Christmas will be here soon. Oh, the glittering tinsel, the lights, the trees, the presents—the Christmas cookies! It is a season made of tradition and choices. What presents to give, who to invite to Christmas dinner? All this brought on by Mary and Joseph and a child born over 2,000 years ago.
Mary and Joseph were ordinary people. Like us, their lives were filled with choices—whether to obey God or not.
God didn’t pave the way with easiness and happy-ever-after moments. Their faith was tested with extraordinary circumstances. Times were unpredictable, very hard, every morsel eaten, every piece of clothing they wore was wrought from the sweat of their brow. Their government ruled with an iron fist.
In 750 BC, the Roman Empire circled the Mediterranean Sea and had provinces on three continents: Europe, Africa, and Asia. The Roman Empire conquered, claimed lands and worshiped plural gods. Only one community did not. The Hebrews. Later they were referred to as Jews. The Jews believed in one God and of a coming Messiah, of whose kingdom “there will be no end” (Isaiah 9:7).
Throughout the cumulative years of the Roman Empire’s reign, each ruling Caesar placed harsh and unrelenting demands on both rich and poor, both citizen and slave.
For instance, Caesar Augustus decreed a census throughout the Roman world that forced the people to leave their homes and businesses and travel to their ancestral city in order to be registered and pay their taxes.
Joseph, a Jew, from the lineage of King David, took a leap of faith by marrying his beloved Mary, knowing she was pregnant. He could have had her stoned because of her infidelity. He believed what Mary told him and what the angel in his dream said to him; “Joseph, son of David, do not be afraid to take to you Mary your wife, for that which is conceived in her is of the Holy Spirit. And she will bring forth a Son, and you shall call His name Jesus, for He will save His people from their sins” (Matthew 1: 20– NKJV).
Joseph left his home in Nazareth to travel to Bethlehem with Mary, who was now heavy with child, “…and did not know her till she had brought forth her firstborn Son. And he called his name Jesus” (Matthew 1:25), fulfilling Isaiah 7:14 “Behold, the virgin shall conceive, and bear a Son, and shall call His name Immanuel [meaning God is with us]” (NKJV).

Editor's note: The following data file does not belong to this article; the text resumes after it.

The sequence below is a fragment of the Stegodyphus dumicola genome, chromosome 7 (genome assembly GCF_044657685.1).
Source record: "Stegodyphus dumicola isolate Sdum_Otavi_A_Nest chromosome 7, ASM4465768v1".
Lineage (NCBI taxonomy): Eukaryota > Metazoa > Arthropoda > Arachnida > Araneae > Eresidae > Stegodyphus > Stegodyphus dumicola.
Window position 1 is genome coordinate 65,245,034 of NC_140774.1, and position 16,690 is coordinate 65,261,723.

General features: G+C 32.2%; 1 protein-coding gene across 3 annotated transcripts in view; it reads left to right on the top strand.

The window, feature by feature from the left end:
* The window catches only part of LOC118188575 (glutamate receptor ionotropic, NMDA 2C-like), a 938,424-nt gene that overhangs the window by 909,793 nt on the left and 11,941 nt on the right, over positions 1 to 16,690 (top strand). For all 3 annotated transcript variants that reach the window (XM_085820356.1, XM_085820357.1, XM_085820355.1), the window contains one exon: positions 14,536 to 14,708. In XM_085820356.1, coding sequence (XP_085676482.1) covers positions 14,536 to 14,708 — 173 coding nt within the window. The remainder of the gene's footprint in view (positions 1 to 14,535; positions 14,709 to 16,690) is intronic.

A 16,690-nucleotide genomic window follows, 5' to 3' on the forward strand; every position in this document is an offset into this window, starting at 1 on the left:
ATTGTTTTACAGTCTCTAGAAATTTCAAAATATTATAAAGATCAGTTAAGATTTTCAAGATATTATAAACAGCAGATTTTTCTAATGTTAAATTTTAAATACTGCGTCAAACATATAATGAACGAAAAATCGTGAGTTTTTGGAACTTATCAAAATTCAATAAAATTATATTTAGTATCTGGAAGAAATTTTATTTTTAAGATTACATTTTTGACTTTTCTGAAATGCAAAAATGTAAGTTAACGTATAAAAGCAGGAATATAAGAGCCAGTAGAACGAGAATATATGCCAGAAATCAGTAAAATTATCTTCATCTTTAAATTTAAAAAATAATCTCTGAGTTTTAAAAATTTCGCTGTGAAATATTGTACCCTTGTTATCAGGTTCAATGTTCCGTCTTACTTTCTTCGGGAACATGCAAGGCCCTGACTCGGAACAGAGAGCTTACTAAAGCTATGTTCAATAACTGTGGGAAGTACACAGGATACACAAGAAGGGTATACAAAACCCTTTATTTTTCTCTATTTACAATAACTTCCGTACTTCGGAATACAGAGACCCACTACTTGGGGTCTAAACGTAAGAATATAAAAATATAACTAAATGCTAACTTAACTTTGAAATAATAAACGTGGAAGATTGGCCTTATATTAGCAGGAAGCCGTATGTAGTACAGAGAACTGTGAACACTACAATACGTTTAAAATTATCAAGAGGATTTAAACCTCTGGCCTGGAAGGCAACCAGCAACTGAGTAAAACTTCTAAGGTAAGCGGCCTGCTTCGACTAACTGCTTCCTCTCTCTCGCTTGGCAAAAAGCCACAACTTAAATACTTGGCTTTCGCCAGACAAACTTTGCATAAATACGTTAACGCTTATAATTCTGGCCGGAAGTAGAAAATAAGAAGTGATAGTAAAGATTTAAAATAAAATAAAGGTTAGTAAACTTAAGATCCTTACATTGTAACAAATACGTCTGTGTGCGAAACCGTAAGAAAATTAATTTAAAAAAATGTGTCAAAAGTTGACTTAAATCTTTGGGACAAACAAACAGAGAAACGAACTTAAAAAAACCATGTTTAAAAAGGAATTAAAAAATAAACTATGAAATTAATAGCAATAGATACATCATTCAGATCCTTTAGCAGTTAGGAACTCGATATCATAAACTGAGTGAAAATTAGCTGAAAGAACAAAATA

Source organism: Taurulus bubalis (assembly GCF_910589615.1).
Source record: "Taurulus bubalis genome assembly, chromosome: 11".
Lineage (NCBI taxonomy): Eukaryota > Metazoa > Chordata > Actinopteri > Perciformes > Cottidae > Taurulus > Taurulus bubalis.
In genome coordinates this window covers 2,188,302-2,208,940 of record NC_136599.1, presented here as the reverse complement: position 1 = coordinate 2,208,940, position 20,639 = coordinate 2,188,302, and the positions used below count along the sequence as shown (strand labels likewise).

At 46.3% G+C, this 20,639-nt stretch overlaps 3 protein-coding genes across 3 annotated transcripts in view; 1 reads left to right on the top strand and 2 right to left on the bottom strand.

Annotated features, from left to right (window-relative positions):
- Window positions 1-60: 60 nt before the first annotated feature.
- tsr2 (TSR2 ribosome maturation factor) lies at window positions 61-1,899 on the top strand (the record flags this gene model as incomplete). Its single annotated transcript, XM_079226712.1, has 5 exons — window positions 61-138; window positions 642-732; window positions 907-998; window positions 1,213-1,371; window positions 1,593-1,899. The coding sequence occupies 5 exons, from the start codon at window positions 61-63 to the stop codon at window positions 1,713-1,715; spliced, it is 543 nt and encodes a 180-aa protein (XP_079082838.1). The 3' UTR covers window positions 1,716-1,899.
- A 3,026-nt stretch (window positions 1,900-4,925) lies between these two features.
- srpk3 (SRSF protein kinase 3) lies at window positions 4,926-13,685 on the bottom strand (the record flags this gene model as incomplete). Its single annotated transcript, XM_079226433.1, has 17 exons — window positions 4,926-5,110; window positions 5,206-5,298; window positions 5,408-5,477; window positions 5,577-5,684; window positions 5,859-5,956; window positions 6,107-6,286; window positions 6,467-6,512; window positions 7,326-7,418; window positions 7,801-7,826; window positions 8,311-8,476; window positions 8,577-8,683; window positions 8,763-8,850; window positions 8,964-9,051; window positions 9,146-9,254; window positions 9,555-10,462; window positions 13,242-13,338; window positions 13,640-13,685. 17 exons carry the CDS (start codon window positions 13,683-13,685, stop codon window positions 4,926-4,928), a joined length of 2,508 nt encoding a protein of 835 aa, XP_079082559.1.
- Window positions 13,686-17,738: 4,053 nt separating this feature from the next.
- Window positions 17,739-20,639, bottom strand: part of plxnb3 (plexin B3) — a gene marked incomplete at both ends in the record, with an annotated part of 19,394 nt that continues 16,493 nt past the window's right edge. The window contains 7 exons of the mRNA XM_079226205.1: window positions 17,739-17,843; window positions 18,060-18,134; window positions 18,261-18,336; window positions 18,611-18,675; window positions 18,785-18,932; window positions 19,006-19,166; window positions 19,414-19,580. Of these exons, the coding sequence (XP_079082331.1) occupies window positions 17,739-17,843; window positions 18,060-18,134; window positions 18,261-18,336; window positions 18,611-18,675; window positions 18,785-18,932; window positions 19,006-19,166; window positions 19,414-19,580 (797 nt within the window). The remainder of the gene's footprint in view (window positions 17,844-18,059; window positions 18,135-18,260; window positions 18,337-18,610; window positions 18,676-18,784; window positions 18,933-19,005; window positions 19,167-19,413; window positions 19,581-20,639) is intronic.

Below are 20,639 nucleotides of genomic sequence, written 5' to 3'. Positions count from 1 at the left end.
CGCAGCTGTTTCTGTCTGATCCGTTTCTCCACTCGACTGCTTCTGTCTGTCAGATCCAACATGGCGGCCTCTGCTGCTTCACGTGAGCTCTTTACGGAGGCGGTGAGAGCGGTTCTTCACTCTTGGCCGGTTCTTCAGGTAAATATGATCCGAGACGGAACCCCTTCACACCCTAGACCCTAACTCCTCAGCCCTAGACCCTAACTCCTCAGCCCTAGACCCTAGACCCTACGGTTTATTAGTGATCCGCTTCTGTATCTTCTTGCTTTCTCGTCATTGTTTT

Mary rode on the back of a donkey for 85 miles! They traveled across rough roads, sleeping at night beneath a tree or cave alongside the road. The food and water they ate, they brought with them. They arrived in Bethlehem to hear the disheartening news that there “was no room for them.”
Mary began having labor pains. So, in an animal’s habitat, called a stable, Joseph sought shelter for his family. He shoved away the cows, goats, sheep, and donkeys. Cleaned a spot for Mary and used the cow’s feeder, called a manger, for the expectant child to sleep in.
“And she brought forth her firstborn Son and wrapped Him in swaddling cloths, and laid Him in a manger, because there was no room for them in the inn” (Luke 2:7 NKJV).
Shepherds watching their flocks in the fields that night suddenly saw a great light, and the angel of the Lord said unto them, “Do not be afraid, for behold I bring you good tidings of great joy which will be to all people. For there is born to you this day in the city of David a Savior, who is Christ the Lord. And this will be a sign to you: You will find a Babe wrapped in swaddling cloths, lying in a manger. And suddenly there was with the angel a multitude of the heavenly host praising God and saying, Glory to God in the highest, And on earth peace, goodwill toward men” (Luke 2:10–14 NKJV).
Wise men from the east came to Jerusalem asking, “Where is He who has been born King of the Jews? For we have seen His star in the East and have come to worship Him” (Matthew 2:2 NKJV).
The star the wise men had seen in the east went before them and rested over the place where Jesus lay and the wise men fell down and worshiped Jesus, offering him gold, frankincense, and myrrh.